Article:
Frances remained a modern woman to her dying day. She operated a newsstand at Harlem and Roosevelt, ran a restaurant at Diversey and Central and built a three-story apartment building at 931 Dunlop. She installed her trademark wrought iron fence across the front of this property.

Frances was wheelchair-bound when she sold the house at 1001 Dunlop to the Patera family in 1963. She died on July 17, 1971, at the age of 82. Angela believed that castle-building was her mother’s method of coping with her husband’s death. “This was her way of telling us who she was and how she viewed life.” The new owner, Salvatore Patera also felt strongly about the castles. He said they were unique and he would never tear them down.

It was the back yard, his wife Gloria recalled, that persuaded Salvatore to purchase the property. “He said he would never have to go on vacation.” A tile-setter by trade, Salvatore knew all about working with marble and doing fine stonework. In his spare time, he repaired the castles but couldn’t prevent the one atop the rock garden from collapsing.

Salavatore’s daughter, Deborah, recalled that he brought home leftover materials from his jobs, covering the basement floor with priceless hand-painted Mexican tile. He also added a screened house to the back yard and decorated it with Mexican tile. His biggest project, though, was expanding and improving the small house Frances had built.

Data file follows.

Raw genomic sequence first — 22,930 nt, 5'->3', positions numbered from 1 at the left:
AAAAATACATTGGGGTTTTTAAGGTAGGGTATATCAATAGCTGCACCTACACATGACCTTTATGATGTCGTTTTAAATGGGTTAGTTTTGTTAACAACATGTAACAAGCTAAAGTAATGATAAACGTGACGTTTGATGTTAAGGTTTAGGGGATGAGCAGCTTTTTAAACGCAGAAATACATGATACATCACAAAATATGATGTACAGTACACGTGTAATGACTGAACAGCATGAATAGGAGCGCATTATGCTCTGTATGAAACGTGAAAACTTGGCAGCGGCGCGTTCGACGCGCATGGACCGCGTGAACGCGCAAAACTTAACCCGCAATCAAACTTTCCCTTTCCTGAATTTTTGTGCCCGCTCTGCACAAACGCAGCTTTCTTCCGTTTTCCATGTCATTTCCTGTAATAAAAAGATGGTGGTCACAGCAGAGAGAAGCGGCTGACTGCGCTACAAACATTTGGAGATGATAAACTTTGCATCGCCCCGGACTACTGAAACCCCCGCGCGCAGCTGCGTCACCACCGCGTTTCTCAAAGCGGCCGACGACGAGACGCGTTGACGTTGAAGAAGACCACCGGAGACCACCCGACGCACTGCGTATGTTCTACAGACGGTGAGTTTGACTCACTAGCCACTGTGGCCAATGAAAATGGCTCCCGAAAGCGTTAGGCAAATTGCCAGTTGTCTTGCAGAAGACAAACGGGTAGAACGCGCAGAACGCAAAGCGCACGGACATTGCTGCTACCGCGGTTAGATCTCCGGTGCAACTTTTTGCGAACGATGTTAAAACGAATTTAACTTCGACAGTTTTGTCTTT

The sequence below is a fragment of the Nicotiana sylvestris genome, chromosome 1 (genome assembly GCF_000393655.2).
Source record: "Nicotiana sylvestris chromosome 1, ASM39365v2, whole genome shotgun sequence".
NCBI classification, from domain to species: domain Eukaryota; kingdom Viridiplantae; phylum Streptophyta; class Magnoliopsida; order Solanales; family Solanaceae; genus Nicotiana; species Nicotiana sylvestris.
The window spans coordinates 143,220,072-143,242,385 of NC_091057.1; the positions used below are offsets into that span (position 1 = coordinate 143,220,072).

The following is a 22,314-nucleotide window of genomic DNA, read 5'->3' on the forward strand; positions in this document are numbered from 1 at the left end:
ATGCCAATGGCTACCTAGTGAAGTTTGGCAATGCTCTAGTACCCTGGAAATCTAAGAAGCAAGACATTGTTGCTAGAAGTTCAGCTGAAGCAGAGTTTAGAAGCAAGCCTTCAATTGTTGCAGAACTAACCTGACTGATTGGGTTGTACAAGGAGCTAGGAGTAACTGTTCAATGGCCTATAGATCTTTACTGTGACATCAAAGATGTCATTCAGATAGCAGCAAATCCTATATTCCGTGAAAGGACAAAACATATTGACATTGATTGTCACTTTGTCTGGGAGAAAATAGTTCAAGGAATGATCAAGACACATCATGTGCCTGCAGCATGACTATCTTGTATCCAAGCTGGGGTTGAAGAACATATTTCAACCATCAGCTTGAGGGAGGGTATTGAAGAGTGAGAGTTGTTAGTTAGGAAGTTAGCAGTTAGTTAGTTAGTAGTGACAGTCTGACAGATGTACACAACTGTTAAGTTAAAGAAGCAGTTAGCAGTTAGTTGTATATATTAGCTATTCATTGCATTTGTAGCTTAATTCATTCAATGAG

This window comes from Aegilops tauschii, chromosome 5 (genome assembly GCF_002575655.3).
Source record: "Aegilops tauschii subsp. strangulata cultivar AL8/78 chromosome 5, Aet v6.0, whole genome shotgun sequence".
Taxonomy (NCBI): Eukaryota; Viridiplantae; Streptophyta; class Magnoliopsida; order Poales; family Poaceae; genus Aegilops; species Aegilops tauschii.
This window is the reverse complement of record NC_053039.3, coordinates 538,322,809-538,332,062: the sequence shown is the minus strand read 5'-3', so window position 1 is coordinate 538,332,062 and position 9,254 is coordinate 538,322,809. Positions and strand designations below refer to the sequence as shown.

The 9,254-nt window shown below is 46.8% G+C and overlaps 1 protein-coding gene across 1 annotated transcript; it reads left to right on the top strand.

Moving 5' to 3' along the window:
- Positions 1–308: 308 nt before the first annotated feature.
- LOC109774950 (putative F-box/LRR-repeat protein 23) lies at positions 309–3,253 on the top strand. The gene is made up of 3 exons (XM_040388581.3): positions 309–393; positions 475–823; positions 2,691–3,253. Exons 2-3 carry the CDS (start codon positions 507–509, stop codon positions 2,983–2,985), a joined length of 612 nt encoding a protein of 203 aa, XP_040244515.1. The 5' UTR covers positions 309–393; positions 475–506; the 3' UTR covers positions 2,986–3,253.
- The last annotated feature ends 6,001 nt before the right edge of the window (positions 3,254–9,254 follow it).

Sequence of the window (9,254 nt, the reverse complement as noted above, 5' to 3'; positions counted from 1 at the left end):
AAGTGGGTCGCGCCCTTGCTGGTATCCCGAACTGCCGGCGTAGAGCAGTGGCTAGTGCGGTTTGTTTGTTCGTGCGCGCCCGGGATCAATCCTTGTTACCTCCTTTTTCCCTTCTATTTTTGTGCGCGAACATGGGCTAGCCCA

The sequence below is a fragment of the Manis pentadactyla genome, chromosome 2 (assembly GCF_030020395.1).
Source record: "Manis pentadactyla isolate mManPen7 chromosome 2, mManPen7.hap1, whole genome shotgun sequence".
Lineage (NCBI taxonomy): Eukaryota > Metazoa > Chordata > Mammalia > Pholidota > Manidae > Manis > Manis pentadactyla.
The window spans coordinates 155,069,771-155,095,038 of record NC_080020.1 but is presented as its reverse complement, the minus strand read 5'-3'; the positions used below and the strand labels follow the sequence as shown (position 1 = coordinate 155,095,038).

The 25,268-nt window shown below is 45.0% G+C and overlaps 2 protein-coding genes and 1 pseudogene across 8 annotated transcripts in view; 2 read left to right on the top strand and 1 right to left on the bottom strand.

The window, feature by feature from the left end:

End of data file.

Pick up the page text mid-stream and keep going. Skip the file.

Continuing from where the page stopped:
He installed a kitchenette, air conditioning, TV and stereo. Deborah recalled the family lived in the yard during the summer. Salvatore loved landscaping it. He and his son built a flagstone fence and he reconstructed the pond, filling it with goldfish. To the delight of his three kids, he set up Lionel trains that ran around the castles and pond.

Meanwhile, Gloria helped finance her husband’s improvements by working four years at Central Envelope, located inside the Roos Building. The yard became the focal point of the family. It was a sanctuary where they could enjoy coffee in the morning and blowout parties at night. Deborah, who raised four kids in the house, said wistfully, “I can’t even explain how we felt about that yard.”